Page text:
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WASHINGTON — More than 1,500 U.S. service members had tested positive for the new coronavirus, marking a substantial jump during the weekend in confirmed cases among active-duty troops, the Pentagon said Monday.

The new figures released Monday show the Navy remains the hardest hit of the Defense Department’s military services, with 431 of the 1,435 active coronavirus cases reported among service members. The Pentagon on Friday reported 978 active cases among service members.

In total, 1,555 service members have tested positive for the virus, including troops who since have recovered. Thirty-seven are hospitalized with the virus and one soldier — a New Jersey National Guardsmen — died of complications caused by the virus.

Another 973 Defense Department-linked individuals had tested positive for the virus by Monday, ​including five who died after contracting it, the Pentagon data showed. That included 425 DOD civilian workers, 362 military dependents and 186 defense contractors.

The Navy’s latest numbers showed a 99-case increase since Friday, as the service deals with the only known significant outbreak of the virus among military troops serving together. More than 150 of the USS Theodore Roosevelt’s almost 5,000 sailors had tested positive for the virus as of Saturday as Navy officials worked to test the entire crew of the aircraft carrier now anchored off the coast of Guam. Navy officials reported Friday that nearly 50% of that crew had been tested and they were working to move the vast majority of the crew onto Guam for two weeks isolation to slow the spread.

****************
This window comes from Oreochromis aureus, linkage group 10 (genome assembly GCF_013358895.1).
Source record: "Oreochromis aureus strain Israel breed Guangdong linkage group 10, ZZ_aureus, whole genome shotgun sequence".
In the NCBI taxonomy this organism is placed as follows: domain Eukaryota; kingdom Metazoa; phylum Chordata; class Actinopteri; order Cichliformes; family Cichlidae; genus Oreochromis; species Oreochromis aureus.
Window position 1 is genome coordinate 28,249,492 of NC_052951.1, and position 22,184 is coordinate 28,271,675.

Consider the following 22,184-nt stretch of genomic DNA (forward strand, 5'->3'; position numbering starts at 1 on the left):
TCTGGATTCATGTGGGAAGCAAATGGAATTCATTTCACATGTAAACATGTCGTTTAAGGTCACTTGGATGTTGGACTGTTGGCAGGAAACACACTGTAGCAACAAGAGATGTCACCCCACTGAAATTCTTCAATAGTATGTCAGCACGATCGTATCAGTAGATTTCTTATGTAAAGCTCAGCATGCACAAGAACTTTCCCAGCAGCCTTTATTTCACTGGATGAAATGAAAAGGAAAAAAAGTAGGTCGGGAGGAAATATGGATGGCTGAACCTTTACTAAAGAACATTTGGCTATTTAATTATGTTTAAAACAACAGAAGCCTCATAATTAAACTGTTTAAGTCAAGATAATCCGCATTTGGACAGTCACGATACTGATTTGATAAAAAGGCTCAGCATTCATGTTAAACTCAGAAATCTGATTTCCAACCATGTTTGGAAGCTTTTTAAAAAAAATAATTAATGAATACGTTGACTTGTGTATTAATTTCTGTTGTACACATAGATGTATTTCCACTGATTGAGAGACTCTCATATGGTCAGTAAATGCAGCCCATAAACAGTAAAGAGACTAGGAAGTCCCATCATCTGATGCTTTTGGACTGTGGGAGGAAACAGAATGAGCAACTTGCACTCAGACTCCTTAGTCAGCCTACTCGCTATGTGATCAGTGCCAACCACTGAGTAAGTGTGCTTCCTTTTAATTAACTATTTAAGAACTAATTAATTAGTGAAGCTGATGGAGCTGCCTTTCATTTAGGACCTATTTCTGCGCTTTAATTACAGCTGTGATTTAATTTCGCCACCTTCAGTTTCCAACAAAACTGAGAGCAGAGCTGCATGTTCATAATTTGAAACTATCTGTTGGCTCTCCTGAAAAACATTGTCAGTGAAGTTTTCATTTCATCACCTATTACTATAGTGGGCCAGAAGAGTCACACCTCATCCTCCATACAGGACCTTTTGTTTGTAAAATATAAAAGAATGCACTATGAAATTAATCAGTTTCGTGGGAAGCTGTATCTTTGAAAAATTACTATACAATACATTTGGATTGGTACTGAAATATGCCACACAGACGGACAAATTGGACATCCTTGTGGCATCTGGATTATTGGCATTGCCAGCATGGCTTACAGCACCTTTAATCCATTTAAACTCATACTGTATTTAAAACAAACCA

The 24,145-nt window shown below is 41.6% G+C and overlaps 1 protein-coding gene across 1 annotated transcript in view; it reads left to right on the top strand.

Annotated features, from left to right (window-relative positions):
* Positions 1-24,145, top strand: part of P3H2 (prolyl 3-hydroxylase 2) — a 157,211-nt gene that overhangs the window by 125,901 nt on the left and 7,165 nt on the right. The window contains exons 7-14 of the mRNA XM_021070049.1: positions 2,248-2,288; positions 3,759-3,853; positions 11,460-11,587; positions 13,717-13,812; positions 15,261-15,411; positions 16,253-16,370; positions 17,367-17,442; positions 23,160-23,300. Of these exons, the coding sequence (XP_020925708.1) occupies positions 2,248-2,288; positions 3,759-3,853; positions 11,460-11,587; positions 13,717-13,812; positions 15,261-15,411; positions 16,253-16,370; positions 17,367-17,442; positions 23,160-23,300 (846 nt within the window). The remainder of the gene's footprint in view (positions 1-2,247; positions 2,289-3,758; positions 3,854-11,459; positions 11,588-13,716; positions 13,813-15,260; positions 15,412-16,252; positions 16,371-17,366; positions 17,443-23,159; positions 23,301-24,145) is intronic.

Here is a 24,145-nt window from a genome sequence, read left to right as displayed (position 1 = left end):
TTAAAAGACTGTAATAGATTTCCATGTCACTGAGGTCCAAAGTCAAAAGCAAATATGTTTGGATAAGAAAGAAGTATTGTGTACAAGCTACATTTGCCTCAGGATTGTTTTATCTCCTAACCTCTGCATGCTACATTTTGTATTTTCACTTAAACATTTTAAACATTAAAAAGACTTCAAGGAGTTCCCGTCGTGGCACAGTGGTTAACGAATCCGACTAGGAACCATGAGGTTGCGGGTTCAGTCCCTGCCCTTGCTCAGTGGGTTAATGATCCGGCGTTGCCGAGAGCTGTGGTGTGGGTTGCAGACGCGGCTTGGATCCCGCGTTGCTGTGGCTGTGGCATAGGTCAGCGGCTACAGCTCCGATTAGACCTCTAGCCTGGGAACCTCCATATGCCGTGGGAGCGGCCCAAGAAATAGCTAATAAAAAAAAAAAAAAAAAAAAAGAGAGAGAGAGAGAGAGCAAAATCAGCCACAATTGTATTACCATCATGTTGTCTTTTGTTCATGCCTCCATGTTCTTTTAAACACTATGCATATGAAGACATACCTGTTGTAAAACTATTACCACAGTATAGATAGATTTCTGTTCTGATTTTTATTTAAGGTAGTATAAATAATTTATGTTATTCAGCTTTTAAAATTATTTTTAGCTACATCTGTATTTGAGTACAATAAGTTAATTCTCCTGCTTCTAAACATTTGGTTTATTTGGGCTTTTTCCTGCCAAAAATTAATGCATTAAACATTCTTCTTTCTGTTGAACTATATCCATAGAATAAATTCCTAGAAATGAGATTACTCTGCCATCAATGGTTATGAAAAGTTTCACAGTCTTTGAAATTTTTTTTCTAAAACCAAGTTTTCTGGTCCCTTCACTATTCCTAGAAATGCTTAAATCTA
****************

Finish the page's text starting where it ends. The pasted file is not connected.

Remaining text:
Among the crew reportedly testing positive for the virus was the ship’s commander, Capt. Brett Crozier, who was removed from command Thursday after a letter that he penned critical of Navy leadership’s handling of the situation was leaked to the media. The New York Times on Sunday reported Crozier’s positive test, citing unnamed Naval Academy classmates of the captain who remain close to him.

The Army, the largest of the military services, reported the second-highest total of coronavirus troops with 334 cases as of Monday. The Air Force reported 281 cases and the Marine Corps reported 86 cases. The National Guard reported 303 cases among its Air and Army Guard members.

Aside from the breakout among the Roosevelt’s crew, it has been difficult to ascertain where other military cases have been confirmed because the Pentagon has restricted commanders from publicly announcing how many cases exist on their installations, citing security concerns.

Pentagon officials have warned the outbreak in the U.S. could last into the summer months. They have urged their troops to take protective measures to ensure their health, including following social-distancing and hand-washing guidelines championed by public health officials.

On Sunday, Defense Secretary Mark Esper ordered Defense Department personnel, including military troops, to wear masks when they cannot maintain 6 feet of distance from other people in public or work settings. He encouraged troops to procure, or even to sew, their own masks, as the military will not be providing them to troops.

“Effective immediately, to the extent practical, all individuals on DoD property, installations, and facilities will wear cloth face coverings when they cannot maintain six feet of social distance in public areas or work centers,” Esper wrote in a message to the force. Twitter: @CDicksteinDC

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Corey Dickstein covers the military in the U.S. southeast. He joined the Stars and Stripes staff in 2015 and covered the Pentagon for more than five years. He previously covered the military for the Savannah Morning News in Georgia. Dickstein holds a journalism degree from Georgia College & State University and has been recognized with several national and regional awards for his reporting and photography. He is based in Atlanta.

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